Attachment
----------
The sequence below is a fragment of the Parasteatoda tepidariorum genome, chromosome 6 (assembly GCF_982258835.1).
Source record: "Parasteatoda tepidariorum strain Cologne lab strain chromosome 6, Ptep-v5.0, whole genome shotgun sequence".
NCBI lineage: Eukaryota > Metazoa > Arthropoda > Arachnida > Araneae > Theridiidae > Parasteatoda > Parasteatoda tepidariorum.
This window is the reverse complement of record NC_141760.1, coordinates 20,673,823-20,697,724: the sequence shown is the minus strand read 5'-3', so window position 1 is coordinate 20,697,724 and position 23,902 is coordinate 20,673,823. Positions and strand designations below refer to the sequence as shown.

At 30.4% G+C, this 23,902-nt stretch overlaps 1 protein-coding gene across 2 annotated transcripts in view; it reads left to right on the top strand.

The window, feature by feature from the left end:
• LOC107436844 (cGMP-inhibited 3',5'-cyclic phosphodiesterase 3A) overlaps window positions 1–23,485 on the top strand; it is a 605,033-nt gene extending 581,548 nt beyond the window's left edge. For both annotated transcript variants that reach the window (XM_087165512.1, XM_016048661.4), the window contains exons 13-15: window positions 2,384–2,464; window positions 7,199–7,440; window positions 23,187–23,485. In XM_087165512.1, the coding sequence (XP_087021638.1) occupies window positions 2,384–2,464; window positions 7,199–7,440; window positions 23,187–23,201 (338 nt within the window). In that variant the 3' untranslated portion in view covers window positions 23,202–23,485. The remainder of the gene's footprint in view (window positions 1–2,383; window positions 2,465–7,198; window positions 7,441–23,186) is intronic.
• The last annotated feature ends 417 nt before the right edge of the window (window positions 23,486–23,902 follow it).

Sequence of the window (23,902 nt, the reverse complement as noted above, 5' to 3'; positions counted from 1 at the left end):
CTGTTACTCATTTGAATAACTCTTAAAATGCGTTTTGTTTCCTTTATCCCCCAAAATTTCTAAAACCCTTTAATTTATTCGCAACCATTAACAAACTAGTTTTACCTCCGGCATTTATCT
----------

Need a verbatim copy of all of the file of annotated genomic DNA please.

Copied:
The sequence below is a fragment of the Parasteatoda tepidariorum genome, chromosome 6 (assembly GCF_982258835.1).
Source record: "Parasteatoda tepidariorum strain Cologne lab strain chromosome 6, Ptep-v5.0, whole genome shotgun sequence".
NCBI lineage: Eukaryota > Metazoa > Arthropoda > Arachnida > Araneae > Theridiidae > Parasteatoda > Parasteatoda tepidariorum.
This window is the reverse complement of record NC_141760.1, coordinates 20,673,823-20,697,724: the sequence shown is the minus strand read 5'-3', so window position 1 is coordinate 20,697,724 and position 23,902 is coordinate 20,673,823. Positions and strand designations below refer to the sequence as shown.

At 30.4% G+C, this 23,902-nt stretch overlaps 1 protein-coding gene across 2 annotated transcripts in view; it reads left to right on the top strand.

The window, feature by feature from the left end:
• LOC107436844 (cGMP-inhibited 3',5'-cyclic phosphodiesterase 3A) overlaps window positions 1–23,485 on the top strand; it is a 605,033-nt gene extending 581,548 nt beyond the window's left edge. For both annotated transcript variants that reach the window (XM_087165512.1, XM_016048661.4), the window contains exons 13-15: window positions 2,384–2,464; window positions 7,199–7,440; window positions 23,187–23,485. In XM_087165512.1, the coding sequence (XP_087021638.1) occupies window positions 2,384–2,464; window positions 7,199–7,440; window positions 23,187–23,201 (338 nt within the window). In that variant the 3' untranslated portion in view covers window positions 23,202–23,485. The remainder of the gene's footprint in view (window positions 1–2,383; window positions 2,465–7,198; window positions 7,441–23,186) is intronic.
• The last annotated feature ends 417 nt before the right edge of the window (window positions 23,486–23,902 follow it).

Sequence of the window (23,902 nt, the reverse complement as noted above, 5' to 3'; positions counted from 1 at the left end):
CTGTTACTCATTTGAATAACTCTTAAAATGCGTTTTGTTTCCTTTATCCCCCAAAATTTCTAAAACCCTTTAATTTATTCGCAACCATTAACAAACTAGTTTTACCTCCGGCATTTATCT